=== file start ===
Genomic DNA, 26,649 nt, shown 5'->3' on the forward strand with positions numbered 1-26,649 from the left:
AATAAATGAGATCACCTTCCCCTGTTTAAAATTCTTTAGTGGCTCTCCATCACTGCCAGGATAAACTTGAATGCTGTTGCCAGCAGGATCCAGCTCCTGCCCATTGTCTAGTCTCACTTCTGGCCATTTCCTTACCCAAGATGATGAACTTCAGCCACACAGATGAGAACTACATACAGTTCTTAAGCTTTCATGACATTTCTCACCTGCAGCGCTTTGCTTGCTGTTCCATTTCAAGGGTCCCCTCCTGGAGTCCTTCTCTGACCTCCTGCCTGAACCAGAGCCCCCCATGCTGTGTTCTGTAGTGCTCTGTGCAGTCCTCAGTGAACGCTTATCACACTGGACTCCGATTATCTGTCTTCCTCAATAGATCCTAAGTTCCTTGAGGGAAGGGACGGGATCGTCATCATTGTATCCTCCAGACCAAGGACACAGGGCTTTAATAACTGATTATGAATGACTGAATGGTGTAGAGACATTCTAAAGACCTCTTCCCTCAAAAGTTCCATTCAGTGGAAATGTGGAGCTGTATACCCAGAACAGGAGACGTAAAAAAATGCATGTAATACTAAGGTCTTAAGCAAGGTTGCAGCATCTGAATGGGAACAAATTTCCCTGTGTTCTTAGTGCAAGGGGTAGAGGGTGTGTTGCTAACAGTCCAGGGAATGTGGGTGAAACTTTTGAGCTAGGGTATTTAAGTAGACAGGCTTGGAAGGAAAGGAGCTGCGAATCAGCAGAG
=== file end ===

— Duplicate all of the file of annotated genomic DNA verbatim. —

Genomic DNA, 26,649 nt, shown 5'->3' on the forward strand with positions numbered 1-26,649 from the left:
AATAAATGAGATCACCTTCCCCTGTTTAAAATTCTTTAGTGGCTCTCCATCACTGCCAGGATAAACTTGAATGCTGTTGCCAGCAGGATCCAGCTCCTGCCCATTGTCTAGTCTCACTTCTGGCCATTTCCTTACCCAAGATGATGAACTTCAGCCACACAGATGAGAACTACATACAGTTCTTAAGCTTTCATGACATTTCTCACCTGCAGCGCTTTGCTTGCTGTTCCATTTCAAGGGTCCCCTCCTGGAGTCCTTCTCTGACCTCCTGCCTGAACCAGAGCCCCCCATGCTGTGTTCTGTAGTGCTCTGTGCAGTCCTCAGTGAACGCTTATCACACTGGACTCCGATTATCTGTCTTCCTCAATAGATCCTAAGTTCCTTGAGGGAAGGGACGGGATCGTCATCATTGTATCCTCCAGACCAAGGACACAGGGCTTTAATAACTGATTATGAATGACTGAATGGTGTAGAGACATTCTAAAGACCTCTTCCCTCAAAAGTTCCATTCAGTGGAAATGTGGAGCTGTATACCCAGAACAGGAGACGTAAAAAAATGCATGTAATACTAAGGTCTTAAGCAAGGTTGCAGCATCTGAATGGGAACAAATTTCCCTGTGTTCTTAGTGCAAGGGGTAGAGGGTGTGTTGCTAACAGTCCAGGGAATGTGGGTGAAACTTTTGAGCTAGGGTATTTAAGTAGACAGGCTTGGAAGGAAAGGAGCTGCGAATCAGCAGAG